Chemical physics explores the rapidly evolving research at the intersection where chemistry, the study of the composition of matter, meets physics, the study of the behavior of matter and energy. One of Hamilton's newest academic concentrations, the chemical physics major offers science students an opportunity to build their knowledge and laboratory skills in both fields. As an interdisciplinary program, chemical physics draws on the shared resources of two strong departments and exemplifies the College's innovative approach to making connections across different fields and perspectives.
The chemical physics concentration is designed with specific students in mind: those interested in teaching science at the high school level, where versatility is a strength; and those interested in moving directly into science-based professions after graduation. Chemical physics majors will advance to the intermediate level in both disciplines but will not be required to do theory-level courses in either. While the emphasis is on balance, majors choose to do their advanced laboratory work and senior project in either chemistry or physics.
Students are among Hamilton's most important researchers in chemical physics, working closely with professors in a variety of fields. In connection with their senior projects or as senior fellows, senior students do research with faculty members. Some juniors, sophomores and even freshmen work in the laboratory during the academic year as well. And summer research opportunities abound. In addition to the dozens of students who participate in campus research each summer, Hamilton students pursue summer research at other colleges, at government laboratories and in industry.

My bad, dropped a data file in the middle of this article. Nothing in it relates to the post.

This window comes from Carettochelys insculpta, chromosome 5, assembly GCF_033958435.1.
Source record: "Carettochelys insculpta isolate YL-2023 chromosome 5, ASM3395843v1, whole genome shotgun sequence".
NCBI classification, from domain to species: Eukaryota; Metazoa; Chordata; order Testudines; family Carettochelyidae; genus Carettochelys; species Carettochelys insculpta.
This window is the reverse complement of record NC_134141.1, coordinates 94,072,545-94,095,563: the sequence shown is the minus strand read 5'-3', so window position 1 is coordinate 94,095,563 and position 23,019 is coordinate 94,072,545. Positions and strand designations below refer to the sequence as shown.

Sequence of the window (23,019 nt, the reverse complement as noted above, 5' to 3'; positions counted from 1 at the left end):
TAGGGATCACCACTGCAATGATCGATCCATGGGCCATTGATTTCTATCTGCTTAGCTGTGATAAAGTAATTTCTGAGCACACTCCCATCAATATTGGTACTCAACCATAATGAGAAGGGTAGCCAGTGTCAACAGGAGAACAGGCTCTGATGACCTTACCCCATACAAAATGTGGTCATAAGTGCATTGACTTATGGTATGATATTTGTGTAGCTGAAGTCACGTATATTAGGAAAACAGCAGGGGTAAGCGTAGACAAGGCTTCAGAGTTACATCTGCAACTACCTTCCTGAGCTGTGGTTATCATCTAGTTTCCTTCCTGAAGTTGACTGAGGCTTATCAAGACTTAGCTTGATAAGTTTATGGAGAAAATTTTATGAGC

In recent years, students have presented research at the national meeting of the American Chemical Society and at an international symposium of the Quantum Theory Project. Hamilton College students won the outstanding poster award at an international symposium for two consecutive years. Students also have co-authored papers published in the Journal of the American Chemical Society, the Journal of Organic Chemistry, the Journal of Physical Chemistry, the Journal of Chemical Physics, the Journal of Luminescence, Tetrahedron Letters and Biochemistry.
THE SENIOR PROGRAM
All senior chemical physics students work collaboratively with faculty members on research projects as part of the Senior Program in either chemistry or physics. This intensive one- or two-semester project combines original scientific research with reading and understanding the scientific literature. It culminates in a senior thesis that is defended in a public presentation to departmental faculty and student peers.
State-of-the-art facilities, advanced technology and small classes at the new campus Science Center mean that Hamilton undergraduates have the opportunity to work closely with instruments available only to graduate students at many schools. The Science Center is fully wireless and houses more than 100 teaching and research laboratories as well as offices and classrooms, student areas and a coffee shop.
Instrumentation includes a laser lab, a 500 MHz variable-temperature multinuclear nuclear magnetic resonance spectrometer, several Fourier-transform infrared spectrophotometers, a gas chromatograph-mass spectrometer, and a dual pump, high-pressure mixing high-performance liquid chromatograph. Also available are versatile ultraviolet/visible spectrometers, a high-performance glove box, a refrigerated centrifuge and several vacuum lines.
Hamilton is an active member of the Molecular Education and Research Consortium in Undergraduate Computational Chemistry (MERCURY). In addition to sharing MERCURY computational resoucres, Hamilton also operates a state-of-the-art high performance computing cluster, one of the largest at a primarily undergraduate institution.